Barnett reaches this theoretical destination somewhat dramatically, stating that ‘the answer – and it is the answer – is in front of us, and yet we do not see it. It is the Earth.’ His co-writer Bengtsen reaches the same conclusion of the need for an ecological culture, albeit through a different lens: Rousseau’s social contract, which incentivises citizens to work together for social benefits. Universities currently have an inadequate social contract with wider society; much needed revisions would emphasise the need for gown-town co-operation. Using Barnett’s ecological culture as its foundation, Bengtsen suggests this should take the form of an ecological contract, to push universities to ‘create new understandings of the world and reveal the world in strange ways.’
Despite the optimistic promise of such theories, Barnett’s explanation of the ecological culture framework, and Bengtsen’s exposition of it, only hint at physical solutions universities can deploy to aid real-world problems. At least for now, it remains the case that most universities are physical entities. Remaining in the ether too long makes Barnett and Bengtsen’s contributions, on occasion, too abstract. Their highly theoretical approach also makes Culture and the University occasionally read more like a textbook than a passionate exposition of higher educational theory.
By contrast, Bourke’s Birkbeck: 200 Years of Radical Learning for Working People analyses the university as a community. Its people are its story, and, given that it was founded by radicals, Birkbeck’s place in the world of higher education has been persistently progressive, manifesting policies long before they became commonplace within other institutions. Student-led curricula were the backbone of the London Mechanics’ Institute from the start. Women were allowed to attend classes as early as 1830, including classes like anatomy (using actual cadavers) that rubbed against the Victorian sensibilities of the day. The Centre for Extra Mural Studies (CEMS) of the latter half of the 20th century, by virtue of not being fully affiliated with the university, could engage in radical new teaching methods and modern areas of study. Diaspora studies, Lesbian studies, and feminist theory classes were taken up by CEMS and Birkbeck long before other institutions. CEMS’s experimentation with roundtable styles of teaching and the democratisation of the classroom is a fully realised (albeit imperfect) example of the kind of communal-based changes that Culture and the University suggest.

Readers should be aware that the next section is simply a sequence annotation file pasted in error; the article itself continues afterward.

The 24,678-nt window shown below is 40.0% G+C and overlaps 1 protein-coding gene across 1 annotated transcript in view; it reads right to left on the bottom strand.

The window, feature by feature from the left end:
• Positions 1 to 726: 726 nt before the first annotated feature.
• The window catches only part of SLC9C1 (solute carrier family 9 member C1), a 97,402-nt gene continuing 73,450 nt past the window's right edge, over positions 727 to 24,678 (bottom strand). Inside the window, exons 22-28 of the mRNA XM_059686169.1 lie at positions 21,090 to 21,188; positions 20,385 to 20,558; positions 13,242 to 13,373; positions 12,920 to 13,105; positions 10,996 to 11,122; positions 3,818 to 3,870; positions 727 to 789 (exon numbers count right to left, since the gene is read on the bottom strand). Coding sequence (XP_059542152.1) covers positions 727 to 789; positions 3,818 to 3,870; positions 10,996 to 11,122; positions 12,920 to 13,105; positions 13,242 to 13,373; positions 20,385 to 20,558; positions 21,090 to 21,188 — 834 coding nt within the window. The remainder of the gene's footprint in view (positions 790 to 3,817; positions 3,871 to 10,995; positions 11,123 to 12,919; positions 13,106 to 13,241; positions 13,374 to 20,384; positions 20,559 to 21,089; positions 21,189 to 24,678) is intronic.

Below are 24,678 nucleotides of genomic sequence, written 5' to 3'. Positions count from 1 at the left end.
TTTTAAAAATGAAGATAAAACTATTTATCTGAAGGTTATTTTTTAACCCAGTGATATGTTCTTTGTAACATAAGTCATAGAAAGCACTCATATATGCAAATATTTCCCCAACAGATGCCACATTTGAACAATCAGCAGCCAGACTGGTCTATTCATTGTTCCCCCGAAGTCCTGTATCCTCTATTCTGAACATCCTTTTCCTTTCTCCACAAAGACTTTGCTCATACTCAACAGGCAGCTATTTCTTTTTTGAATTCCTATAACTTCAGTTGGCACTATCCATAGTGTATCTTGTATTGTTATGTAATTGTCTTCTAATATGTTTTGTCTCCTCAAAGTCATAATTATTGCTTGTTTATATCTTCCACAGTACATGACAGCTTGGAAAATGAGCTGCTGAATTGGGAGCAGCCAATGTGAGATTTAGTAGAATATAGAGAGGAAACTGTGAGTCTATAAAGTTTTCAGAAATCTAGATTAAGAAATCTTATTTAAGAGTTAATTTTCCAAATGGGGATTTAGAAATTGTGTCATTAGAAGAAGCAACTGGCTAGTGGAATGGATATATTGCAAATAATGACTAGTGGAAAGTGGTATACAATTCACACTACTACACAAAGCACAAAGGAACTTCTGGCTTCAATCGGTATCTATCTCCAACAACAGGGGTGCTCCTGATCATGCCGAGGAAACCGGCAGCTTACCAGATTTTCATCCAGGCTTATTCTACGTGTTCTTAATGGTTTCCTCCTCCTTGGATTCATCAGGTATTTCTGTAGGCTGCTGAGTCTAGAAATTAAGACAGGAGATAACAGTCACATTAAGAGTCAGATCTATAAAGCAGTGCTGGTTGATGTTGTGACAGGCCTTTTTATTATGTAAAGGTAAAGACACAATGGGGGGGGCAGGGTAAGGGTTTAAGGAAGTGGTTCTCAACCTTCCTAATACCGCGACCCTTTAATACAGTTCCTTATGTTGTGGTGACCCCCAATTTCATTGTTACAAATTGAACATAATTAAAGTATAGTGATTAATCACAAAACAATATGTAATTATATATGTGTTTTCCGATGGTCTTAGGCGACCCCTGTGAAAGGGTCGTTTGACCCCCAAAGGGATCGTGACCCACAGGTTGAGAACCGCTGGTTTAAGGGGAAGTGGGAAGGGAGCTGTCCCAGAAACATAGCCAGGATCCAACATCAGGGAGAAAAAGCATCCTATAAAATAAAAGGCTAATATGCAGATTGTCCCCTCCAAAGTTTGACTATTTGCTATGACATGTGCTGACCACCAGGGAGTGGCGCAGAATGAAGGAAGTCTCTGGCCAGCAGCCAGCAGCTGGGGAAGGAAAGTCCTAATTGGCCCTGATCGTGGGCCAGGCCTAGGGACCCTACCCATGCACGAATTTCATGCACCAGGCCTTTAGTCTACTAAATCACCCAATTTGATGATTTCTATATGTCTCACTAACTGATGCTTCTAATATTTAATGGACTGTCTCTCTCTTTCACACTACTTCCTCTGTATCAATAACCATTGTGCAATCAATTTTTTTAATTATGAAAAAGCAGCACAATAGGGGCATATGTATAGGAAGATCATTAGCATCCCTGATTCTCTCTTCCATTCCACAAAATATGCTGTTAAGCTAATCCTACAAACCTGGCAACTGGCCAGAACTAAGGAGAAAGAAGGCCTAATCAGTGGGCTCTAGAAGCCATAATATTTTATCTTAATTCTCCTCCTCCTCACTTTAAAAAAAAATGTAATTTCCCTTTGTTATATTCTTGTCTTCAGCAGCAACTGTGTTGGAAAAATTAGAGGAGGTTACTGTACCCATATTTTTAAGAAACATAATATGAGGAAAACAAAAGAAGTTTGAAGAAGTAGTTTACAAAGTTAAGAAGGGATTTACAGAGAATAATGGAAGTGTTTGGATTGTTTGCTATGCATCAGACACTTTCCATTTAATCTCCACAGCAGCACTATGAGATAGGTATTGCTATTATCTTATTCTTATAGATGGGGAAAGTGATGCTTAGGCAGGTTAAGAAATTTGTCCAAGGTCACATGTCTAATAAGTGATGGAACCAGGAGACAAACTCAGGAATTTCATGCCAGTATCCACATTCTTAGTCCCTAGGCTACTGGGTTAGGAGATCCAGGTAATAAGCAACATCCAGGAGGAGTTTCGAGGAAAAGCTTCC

It is through reading Culture and the University in tandem with Birkbeck: 200 Years of Radical Learning for Working People, that Birkbeck’s status as a fitting model overlooked by Bengtsen and Barnett becomes clearer. Bourke’s centralization of key figures from Birkbeck’s history not only makes a philosophical point but also makes for great reading. The motley crew that studies Birkbeck’s history is entertaining enough on its own but is made better by Bourke’s writing. Her broadly chronological account, from the founding of the London Mechanics’ Institute for the education of working-class Londoners at the start of the 19th century through the various phases of adaptation to become the current Birkbeck College is, despite being a history of a university, a real page-turner.
Nørgård’s outstanding contribution to Culture and the University is similarly well-grounded, bringing the book back from the precipice of over-theorization. Her contribution uses the angle of space, as the abstract, measurable conception, and place, understood as cultural meaning attached to physical location, to explore the challenges facing universities. She especially focuses on how they fail to create a harmonious working relationship with the wider community. Any university with a building or campus inhabits space, but it is the cultural associations of that space that make it a place for its users. Universities must, for Nørgård, become ‘networked and networking communities’ that focus more on being ‘spaces of life’ than they do on being merely spaces for education. A networking institution would bring its constituents into ‘closer dialogues and equal partnerships,’ like those found in the ‘Collaborative Open Online Projects’ (CO-OP) which works on ‘shared projects, societal issues or community interventions.’ Accepting the boundaries a book like Culture and the University will necessarily have, Nørgård puts into words solutions that remained on the tip of Barnett and Bengtsen’s tongues.